At Londolozi, we have always been mindful of our environment, recognising that it is the basis of all that we do here and all that we rely on. This year, however, we re-commit anew to this as we enter into a re-invigorated phase we now call the ‘new normal’.

This ‘new normal’ incorporates a zero tolerance litter policy, diminishing the use of plastics, harnessing solar energy, minimising electricity usage and general mindfulness of our behaviour and the impact that it has. One of the greatest drives at the moment, is conservation of water though. As has been mentioned in previous blogs, this north eastern part of South Africa is experiencing a severely dry rainy season and so everyone at Londolozi is doing their bit to recycle water. What has completely blown me away is how Londolozi’s children have stepped up to the plate, showing what the next generation can offer.


Junior Sibuyi, Felicia Khoza, Ndumiso Ubisi, Nomzamo Mahaba, Perseverence Mashaba and Jessica MacLarty water their plants outside the Londolozi creche. This now forms part of the children’s daily activities.

All over the staff village, you will see buckets capturing water that condenses on the pipes of the air conditioning units and drips onto the ground below. From one office alone, we managed to capture 100 litres of water in just one week. Most of the dripping from air conditioners is just condensed water vapour that comes from the air inside the building and so is completely safe and hygienic. What we have been using it for though, is watering plants and vegetable gardens, attempting to keep these plants alive.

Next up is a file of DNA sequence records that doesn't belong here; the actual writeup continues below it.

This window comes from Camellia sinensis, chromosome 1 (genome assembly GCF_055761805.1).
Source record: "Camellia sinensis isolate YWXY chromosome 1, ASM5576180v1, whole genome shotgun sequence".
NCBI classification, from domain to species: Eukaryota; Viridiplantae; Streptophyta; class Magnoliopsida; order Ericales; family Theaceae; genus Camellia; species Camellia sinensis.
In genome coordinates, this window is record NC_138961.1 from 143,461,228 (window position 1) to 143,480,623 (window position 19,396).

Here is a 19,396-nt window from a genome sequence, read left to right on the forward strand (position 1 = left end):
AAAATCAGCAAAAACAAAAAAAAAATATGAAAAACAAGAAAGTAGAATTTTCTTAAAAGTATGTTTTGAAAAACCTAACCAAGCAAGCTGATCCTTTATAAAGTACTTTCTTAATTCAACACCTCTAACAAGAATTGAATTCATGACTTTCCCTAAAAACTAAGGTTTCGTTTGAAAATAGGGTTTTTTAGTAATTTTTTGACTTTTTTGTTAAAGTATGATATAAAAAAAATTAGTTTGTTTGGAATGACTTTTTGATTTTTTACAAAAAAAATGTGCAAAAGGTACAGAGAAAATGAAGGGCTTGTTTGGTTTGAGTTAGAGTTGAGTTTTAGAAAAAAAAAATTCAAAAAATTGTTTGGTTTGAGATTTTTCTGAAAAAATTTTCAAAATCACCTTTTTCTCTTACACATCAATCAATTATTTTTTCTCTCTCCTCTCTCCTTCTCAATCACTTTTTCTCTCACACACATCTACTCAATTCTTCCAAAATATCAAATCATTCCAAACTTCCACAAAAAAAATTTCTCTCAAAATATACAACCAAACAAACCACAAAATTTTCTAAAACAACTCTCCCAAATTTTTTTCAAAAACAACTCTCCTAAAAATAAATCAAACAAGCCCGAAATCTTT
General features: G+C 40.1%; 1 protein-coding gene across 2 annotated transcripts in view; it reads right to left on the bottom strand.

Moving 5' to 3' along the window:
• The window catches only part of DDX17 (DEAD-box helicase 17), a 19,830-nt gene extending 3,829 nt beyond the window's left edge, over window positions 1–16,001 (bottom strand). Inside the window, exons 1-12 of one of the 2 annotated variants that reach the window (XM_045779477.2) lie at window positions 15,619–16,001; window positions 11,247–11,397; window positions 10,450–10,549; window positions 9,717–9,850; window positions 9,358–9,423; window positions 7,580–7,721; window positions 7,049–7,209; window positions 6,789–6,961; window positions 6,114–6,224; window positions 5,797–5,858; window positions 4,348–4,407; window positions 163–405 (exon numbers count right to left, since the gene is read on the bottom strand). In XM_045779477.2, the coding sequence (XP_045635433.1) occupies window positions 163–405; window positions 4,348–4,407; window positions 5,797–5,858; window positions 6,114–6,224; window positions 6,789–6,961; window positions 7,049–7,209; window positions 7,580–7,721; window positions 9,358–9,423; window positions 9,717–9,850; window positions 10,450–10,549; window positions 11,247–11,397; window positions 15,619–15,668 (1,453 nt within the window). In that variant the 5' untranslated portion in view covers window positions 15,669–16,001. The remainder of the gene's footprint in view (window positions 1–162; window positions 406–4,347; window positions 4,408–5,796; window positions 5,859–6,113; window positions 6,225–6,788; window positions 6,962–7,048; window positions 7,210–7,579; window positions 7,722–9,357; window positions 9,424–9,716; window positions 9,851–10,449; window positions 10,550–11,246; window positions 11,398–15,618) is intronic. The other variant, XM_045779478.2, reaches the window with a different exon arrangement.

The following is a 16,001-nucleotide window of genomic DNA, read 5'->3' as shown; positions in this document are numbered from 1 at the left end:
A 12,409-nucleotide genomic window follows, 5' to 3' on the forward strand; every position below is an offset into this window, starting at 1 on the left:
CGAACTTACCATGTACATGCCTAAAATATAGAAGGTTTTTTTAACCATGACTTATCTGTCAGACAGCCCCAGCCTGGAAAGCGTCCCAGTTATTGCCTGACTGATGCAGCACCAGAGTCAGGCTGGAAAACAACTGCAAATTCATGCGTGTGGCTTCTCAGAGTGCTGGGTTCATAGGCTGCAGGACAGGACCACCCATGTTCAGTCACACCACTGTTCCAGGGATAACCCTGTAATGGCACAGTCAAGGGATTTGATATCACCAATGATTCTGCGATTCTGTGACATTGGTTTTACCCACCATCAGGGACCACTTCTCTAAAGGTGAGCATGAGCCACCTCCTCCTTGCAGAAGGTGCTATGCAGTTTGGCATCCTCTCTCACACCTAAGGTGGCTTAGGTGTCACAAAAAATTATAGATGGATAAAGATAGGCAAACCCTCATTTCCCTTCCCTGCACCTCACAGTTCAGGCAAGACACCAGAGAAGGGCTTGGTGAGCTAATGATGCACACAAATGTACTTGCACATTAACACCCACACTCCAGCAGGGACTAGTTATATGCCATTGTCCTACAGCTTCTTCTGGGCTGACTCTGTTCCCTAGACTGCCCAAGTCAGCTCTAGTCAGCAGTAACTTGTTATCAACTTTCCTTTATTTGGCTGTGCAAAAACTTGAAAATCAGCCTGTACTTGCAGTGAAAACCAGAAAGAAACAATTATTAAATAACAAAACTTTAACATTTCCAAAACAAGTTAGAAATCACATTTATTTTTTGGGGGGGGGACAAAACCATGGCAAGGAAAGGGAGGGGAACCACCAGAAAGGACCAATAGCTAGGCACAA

Jessica MacLarty helps the children transfer the captured water into a small bucket that they painted themselves. Each of these buckets is capturing about 100 litres of good quality water a week.

In the Londolozi creche, four little helpers water their vegetable garden daily from the water dripping from the Learning Centre. It is quite the process and each one wants to get involved. First they take turns to carry the bucket across as a team and once their brightly-coloured jugs are full they carefully feed the plants, making sure that each one is well- nourished.


Perseverence Mahaba and Ndumiso Ubisi carefully carry the water to their garden, trying not to spill too much along the way.


The water is then carefully dispensed onto the thirsty spinach and carrots.

In this garden are carrots and spinach in the early phases of growth. This little garden forms part of the greater Londolozi Food Garden Initiative. The aim is to become closer to our food source as well as create sustainable micro economies. Within the co-op garden initiative, Londolozi staff produce vegetables here that they then sell to the kitchen. This means we get top quality produce with a zero carbon footprint that can also provide a small, additional income to staff working at Londolozi.


The Imrie kids have also been at the forefront of this ‘new normal’ drive by using the water from both their home and their grandmother, Ruth’s home. Their favourite place to dispense the water is into a bird bath which is visited by many species of birds, thirsty nyala and bushbuck and even some monkeys and baboons.